No, Size Does Not Matter

Dear every woman ever, 

Please, PLEASE stop talking about your weight! Hear me when I say this: Your comments about your size and the sizes of the women around you (positive or negative) are planting seeds in the minds of your children that you may not have intended.

moms jeans kid jeans

No, you’re right, I am not an expert. I have no degree in psychology or in nutrition. I am, however, a woman, a daughter, a long-time mentor of teen girls, and a girl-mom to three. I have sat around fast food tables and watched young women pick at their food. I have talked to a girl about how her mom is diet-hopping to lose weight, and seen her blush when she admitted that her mom wears smaller jeans than she does. Once, I threw a shower for a friend, and out of 40 thin, beautiful women, three ate. 

Now, before you misunderstand what I am saying, let me be painfully transparent: I learned this lesson in a pretty scathing way. My daughter, five at the time, sat across from me in a restaurant, seeming not to notice a heavier man sitting behind us. As I buckled her car seat straps, she looked me in the eyes and said, “Ugh, mom I never want to be fat.” Shaken up by the fierce judgement of my child, I gathered my thoughts and asked why she was even thinking about that. She said, “That man inside was fat, and fat is gross.” If there were ever a moment when I have been face-down in my failure as a parent, it would be that one.

My teen years were spent obsessing about my size, a habit that only grew more controlling in college when I battled the feared “freshman 15.” By the time marriage and babies came, I was 40 pounds heavier and, like many of us, unhappy with myself and my worth as a woman. This moment with my daughter, and many before and after, taught me a very important lesson: Talking about size is unhealthy for all of us.

Weight ≠ Worth

Commenting on a person’s weight places a perceived value on her as a human. Think about it. When you see someone who has lost weight, what do you say? “WOW! You look great!” I am guilty of this. It is a pretty natural response. We want to praise someone who has worked hard to get healthy; however, we cannot know if the loss is based on a healthy mindset or due to a real health or heart issue. Basing someone’s attractiveness on her size places a condition on her beauty. Is she only beautiful as a size two?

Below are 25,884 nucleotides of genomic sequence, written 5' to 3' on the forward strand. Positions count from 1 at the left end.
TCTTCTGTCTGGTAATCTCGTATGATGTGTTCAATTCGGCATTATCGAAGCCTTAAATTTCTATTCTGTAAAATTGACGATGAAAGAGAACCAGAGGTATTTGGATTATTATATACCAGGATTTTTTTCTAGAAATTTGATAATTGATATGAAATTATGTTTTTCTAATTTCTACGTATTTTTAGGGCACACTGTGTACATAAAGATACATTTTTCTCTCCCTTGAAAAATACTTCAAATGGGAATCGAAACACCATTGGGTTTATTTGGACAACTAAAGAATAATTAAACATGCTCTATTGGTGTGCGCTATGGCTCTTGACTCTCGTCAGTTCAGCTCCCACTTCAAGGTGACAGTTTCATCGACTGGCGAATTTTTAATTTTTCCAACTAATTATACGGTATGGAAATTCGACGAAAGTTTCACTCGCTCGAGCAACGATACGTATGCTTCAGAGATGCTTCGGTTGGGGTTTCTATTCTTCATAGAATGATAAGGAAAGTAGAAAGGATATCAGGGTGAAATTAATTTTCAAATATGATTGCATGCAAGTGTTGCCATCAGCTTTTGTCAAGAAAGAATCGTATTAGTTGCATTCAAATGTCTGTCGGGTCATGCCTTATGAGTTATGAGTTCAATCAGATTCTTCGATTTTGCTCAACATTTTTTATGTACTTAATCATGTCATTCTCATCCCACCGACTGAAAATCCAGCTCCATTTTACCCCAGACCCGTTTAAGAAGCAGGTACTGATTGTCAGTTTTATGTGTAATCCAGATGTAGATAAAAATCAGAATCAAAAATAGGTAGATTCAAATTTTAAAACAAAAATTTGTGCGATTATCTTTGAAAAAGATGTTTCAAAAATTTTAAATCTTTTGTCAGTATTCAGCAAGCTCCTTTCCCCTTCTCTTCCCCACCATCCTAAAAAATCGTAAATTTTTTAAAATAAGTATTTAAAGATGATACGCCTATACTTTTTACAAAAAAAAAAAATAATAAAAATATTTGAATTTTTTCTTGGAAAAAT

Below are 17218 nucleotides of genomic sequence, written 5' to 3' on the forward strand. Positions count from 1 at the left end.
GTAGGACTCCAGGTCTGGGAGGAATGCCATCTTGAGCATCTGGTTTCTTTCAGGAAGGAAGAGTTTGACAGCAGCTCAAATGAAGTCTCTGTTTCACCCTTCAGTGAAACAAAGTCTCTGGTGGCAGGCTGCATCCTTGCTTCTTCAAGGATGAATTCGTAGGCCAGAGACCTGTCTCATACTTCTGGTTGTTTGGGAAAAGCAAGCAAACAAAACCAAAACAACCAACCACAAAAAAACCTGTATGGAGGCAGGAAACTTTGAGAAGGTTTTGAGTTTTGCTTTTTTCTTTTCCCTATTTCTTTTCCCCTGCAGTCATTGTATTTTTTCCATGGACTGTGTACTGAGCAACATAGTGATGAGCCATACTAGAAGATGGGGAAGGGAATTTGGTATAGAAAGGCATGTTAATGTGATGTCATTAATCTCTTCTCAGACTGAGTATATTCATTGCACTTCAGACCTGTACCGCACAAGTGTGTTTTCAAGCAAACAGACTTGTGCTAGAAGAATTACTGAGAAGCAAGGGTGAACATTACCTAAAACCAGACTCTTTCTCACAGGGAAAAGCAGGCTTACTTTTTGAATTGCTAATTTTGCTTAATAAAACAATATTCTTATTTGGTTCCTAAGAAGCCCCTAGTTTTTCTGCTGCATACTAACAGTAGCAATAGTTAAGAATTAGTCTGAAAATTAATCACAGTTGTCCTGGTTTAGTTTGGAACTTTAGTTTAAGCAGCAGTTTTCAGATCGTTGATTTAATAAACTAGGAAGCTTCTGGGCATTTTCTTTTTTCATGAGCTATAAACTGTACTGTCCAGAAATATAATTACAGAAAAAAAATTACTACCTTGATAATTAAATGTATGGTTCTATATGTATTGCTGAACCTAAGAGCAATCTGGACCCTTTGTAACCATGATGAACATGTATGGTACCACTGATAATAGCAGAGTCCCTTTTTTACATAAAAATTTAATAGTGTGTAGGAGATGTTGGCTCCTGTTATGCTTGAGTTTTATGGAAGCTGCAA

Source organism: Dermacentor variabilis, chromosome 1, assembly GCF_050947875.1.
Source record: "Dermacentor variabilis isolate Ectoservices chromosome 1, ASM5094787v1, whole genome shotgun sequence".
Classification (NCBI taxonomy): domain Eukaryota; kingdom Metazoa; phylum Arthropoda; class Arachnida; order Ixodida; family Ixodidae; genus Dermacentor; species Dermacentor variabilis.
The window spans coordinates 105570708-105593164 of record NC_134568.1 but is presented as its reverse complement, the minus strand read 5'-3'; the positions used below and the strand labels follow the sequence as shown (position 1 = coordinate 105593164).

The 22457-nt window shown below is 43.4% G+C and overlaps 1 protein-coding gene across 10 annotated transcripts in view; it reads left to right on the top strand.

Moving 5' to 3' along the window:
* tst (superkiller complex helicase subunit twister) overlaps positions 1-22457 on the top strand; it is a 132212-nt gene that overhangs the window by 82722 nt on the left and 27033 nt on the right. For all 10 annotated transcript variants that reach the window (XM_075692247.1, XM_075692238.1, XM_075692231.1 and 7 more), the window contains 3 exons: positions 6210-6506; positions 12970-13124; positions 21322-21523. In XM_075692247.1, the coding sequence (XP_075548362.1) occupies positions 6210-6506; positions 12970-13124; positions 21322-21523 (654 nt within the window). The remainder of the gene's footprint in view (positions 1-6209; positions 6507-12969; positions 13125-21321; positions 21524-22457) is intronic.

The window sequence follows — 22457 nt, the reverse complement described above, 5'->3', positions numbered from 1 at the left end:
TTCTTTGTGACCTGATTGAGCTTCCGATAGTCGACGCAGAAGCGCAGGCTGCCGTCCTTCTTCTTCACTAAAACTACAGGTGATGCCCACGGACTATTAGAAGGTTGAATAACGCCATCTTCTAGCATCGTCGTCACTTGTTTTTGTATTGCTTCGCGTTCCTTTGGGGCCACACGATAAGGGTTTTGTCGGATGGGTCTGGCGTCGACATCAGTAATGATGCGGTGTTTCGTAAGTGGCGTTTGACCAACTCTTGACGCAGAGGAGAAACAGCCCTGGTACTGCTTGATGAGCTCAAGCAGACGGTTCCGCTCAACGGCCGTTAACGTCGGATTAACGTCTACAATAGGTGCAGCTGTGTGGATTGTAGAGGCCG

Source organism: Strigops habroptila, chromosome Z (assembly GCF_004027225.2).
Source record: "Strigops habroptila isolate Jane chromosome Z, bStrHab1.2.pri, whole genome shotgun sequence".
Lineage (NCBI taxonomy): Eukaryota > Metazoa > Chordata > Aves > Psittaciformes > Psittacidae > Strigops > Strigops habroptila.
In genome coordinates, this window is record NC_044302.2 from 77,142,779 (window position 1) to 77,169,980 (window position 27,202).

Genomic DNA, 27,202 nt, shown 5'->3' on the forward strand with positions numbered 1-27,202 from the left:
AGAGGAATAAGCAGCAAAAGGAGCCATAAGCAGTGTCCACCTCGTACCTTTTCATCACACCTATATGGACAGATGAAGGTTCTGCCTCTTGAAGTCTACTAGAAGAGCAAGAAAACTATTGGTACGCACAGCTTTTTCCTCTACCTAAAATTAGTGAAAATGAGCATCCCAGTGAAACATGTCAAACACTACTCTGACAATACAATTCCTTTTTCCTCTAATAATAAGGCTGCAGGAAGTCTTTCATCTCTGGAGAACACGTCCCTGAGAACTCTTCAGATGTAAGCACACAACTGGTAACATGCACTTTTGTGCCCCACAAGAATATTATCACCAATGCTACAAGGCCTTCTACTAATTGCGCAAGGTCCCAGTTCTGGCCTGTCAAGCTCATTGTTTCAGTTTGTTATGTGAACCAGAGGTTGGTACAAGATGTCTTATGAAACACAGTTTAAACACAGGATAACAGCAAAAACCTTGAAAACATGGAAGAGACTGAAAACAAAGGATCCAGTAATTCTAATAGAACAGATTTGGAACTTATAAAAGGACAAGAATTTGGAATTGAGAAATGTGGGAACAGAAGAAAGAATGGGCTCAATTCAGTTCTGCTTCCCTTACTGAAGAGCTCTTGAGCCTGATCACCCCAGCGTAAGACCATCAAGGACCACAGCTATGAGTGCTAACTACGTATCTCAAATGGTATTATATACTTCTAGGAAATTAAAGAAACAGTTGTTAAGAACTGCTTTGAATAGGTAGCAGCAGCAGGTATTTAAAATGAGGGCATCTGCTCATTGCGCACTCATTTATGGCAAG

Maybe you only complain or comment on your own weight. That’s not hurting anyone else, right? Take a moment to look around and see who might be learning from you, even in those most private moments. Learn from my mistakes! My husband and I have often complained about/complimented our weight in front of my children — which obviously impacted their points of view. Any of my three daughters could have my body type, or one that is smaller or larger. Voicing my negative perceptions further shapes how they will feel about their own bodies in the future.

Weight ≠ Health

While weight can be a health factor, someone’s size does not determine whether she is truly healthy. I have walked with far too many women through painful, life-altering seasons. Each of these women lost an intense amount of weight and were often greeted by how wonderful they looked; however, on the inside their worlds were imploding. Weight loss is sometimes tragic.

On the other hand, some of the healthiest, most stunning women I have met have never stepped foot outside of the plus-size sections. They exercise, eat well, and are built to be the size and shape they are. Sometimes a number is just that — a number.

Changing the Conversation

Speak differently to our kids. Let’s teach them what it means to be healthy. Have your kids help you grocery shop, teaching as you walk through the produce section and down the aisles. I love to let my daughters choose something new and funky when we shop. We get to taste a new fruit or veggie, and they get to learn that food should come with variety and balance